But, while politicians spent the growth dividend on poorly targeted giveaways such as subsidized petrol and cooking gas, the need for further reform only increased. For example, industrialization requires a transparent system for acquiring land from farmers and tribal people, which in turn presupposes much better land-ownership records than India has.
As demand for land and land prices increased, corruption became rampant, with some politicians, industrialists and bureaucrats using the lack of transparency in land ownership and zoning to misappropriate assets. India’s corrupt elites had moved from controlling licences to cornering newly valuable resources such as land. The resource raj rose from the ashes of the licence raj.
India’s citizenry eventually reacted. An eclectic mix of idealistic and opportunistic politicians and NGOs mobilized people against land acquisitions. With investigative journalists getting into the act, land acquisition became a political land mine.
Moreover, key institutions, such as the Comptroller and Auditor General and the judiciary, staffed by an increasingly angry middle class, also launched investigations. As evidence emerged of widespread corruption in contracts and resource allocation, ministers, bureaucrats and high-level corporate officers were arrested and some have spent long periods in jail.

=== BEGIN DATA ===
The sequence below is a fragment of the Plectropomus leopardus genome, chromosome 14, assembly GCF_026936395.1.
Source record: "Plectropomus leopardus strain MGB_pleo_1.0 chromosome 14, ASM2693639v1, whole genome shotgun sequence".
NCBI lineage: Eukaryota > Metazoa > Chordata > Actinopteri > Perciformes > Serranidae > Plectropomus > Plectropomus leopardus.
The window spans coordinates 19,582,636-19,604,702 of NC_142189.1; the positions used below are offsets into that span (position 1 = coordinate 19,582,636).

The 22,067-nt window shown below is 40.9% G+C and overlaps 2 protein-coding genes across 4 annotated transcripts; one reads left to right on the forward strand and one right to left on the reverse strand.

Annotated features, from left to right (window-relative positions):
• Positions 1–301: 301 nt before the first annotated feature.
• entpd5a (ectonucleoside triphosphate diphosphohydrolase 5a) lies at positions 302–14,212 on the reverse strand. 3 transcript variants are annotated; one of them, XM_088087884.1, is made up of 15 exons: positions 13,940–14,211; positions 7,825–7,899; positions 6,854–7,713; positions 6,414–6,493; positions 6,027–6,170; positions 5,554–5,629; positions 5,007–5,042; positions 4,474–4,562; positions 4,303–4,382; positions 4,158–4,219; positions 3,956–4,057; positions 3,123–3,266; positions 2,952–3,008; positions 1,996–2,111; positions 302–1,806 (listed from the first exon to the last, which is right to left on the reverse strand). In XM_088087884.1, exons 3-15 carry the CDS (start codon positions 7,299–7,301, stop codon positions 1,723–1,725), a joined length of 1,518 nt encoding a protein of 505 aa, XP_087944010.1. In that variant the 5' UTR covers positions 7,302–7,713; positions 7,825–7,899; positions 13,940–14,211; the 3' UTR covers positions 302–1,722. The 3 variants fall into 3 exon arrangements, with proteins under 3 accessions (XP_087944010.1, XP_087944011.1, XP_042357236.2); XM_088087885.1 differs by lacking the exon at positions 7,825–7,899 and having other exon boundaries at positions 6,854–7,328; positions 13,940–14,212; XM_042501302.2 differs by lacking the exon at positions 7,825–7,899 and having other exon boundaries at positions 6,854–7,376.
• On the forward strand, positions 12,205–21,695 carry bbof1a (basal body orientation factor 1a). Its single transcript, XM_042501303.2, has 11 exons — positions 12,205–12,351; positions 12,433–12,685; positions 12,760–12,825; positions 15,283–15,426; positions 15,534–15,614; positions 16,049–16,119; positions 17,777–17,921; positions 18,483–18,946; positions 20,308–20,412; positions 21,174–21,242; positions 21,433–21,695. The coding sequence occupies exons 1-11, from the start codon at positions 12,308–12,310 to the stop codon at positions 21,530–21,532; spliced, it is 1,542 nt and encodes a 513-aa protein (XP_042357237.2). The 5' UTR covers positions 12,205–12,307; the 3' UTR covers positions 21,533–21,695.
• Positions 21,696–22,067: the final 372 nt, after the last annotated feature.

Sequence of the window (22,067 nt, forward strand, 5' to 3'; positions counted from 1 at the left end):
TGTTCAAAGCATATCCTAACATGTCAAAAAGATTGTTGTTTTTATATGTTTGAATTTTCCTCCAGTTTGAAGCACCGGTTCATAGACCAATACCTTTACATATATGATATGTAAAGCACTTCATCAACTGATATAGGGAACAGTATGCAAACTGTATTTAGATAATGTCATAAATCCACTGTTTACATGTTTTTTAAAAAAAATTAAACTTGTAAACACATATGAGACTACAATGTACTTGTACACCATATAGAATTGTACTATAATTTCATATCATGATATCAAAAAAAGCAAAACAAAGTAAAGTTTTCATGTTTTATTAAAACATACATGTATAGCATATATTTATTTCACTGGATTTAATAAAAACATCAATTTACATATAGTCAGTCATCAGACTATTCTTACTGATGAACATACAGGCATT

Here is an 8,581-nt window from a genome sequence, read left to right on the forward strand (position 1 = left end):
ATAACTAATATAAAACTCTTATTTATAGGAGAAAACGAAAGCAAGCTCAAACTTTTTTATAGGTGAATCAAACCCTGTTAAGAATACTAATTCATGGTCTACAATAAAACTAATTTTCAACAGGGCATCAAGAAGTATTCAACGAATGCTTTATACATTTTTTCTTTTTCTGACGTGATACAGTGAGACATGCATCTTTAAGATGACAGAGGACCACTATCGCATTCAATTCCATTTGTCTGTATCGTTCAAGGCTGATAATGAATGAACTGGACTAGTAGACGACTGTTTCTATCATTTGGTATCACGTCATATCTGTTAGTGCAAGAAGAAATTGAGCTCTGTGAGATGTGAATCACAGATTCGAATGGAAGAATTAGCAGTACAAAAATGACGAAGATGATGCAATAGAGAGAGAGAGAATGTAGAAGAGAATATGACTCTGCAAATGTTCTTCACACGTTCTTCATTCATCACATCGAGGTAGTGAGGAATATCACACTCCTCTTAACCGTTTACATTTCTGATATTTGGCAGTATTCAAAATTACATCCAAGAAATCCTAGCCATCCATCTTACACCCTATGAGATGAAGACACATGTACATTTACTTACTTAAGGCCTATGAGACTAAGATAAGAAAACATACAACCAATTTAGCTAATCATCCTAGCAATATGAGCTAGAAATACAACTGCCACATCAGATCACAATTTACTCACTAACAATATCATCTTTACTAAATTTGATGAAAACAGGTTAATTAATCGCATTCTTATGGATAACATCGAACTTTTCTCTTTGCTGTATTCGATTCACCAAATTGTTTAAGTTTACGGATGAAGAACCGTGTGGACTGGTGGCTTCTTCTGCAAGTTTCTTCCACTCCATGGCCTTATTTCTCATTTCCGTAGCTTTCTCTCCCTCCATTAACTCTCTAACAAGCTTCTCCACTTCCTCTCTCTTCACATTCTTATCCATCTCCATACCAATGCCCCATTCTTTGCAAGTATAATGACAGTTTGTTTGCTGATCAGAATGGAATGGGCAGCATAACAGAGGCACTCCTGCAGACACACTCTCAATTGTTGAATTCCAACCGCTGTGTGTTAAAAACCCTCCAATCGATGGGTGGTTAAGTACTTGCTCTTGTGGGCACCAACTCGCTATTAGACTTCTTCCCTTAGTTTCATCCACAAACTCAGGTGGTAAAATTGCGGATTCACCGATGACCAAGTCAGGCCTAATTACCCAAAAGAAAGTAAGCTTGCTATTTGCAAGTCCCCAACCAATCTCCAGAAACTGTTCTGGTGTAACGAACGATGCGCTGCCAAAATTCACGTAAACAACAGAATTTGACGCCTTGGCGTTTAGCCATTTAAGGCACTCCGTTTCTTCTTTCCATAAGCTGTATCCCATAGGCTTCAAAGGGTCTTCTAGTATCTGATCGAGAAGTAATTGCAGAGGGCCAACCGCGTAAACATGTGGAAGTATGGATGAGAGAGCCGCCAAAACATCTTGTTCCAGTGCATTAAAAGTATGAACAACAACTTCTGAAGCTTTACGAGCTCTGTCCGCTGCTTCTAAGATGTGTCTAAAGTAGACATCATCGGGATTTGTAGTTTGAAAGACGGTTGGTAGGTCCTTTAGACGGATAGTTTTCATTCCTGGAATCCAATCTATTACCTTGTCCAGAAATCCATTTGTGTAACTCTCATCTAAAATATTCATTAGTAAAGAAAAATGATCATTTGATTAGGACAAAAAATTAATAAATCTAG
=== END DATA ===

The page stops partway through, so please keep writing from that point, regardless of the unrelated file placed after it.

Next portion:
The collateral effect, however, is that even honest officials are now too frightened to help corporations to navigate India’s maze of bureaucracy. As a result, industrial, mining and infrastructure projects have ground to a halt.
Populist government spending and the inability of the supply side of the economy to keep pace has, in turn, led to elevated inflation, while Indian households, worried that no asset looks safe, have taken to investing in gold. Because India does not produce much gold itself, these purchases have contributed to an abnormally wide current-account deficit. Not much more was required to dampen foreign investors’ enthusiasm for the India story, with the rupee falling significantly in recent weeks.
As with the other major emerging markets, India’s fate is in its own hands. Hard times tend to concentrate minds. If its politicians can take a few steps to show that they can overcome narrow partisan interests to establish the more transparent and efficient government that a middle-income country needs, they could quickly re-energize India’s enormous engines of potential growth. Otherwise, India’s youth, their hopes and ambitions frustrated, could decide to take matters into their own hands.
Raghuram Rajan is a former chief economist of IMF, is professor of finance at the University of Chicago’s Booth School of Business and the author of Fault Lines: How Hidden Fractures Still Threaten the World Economy.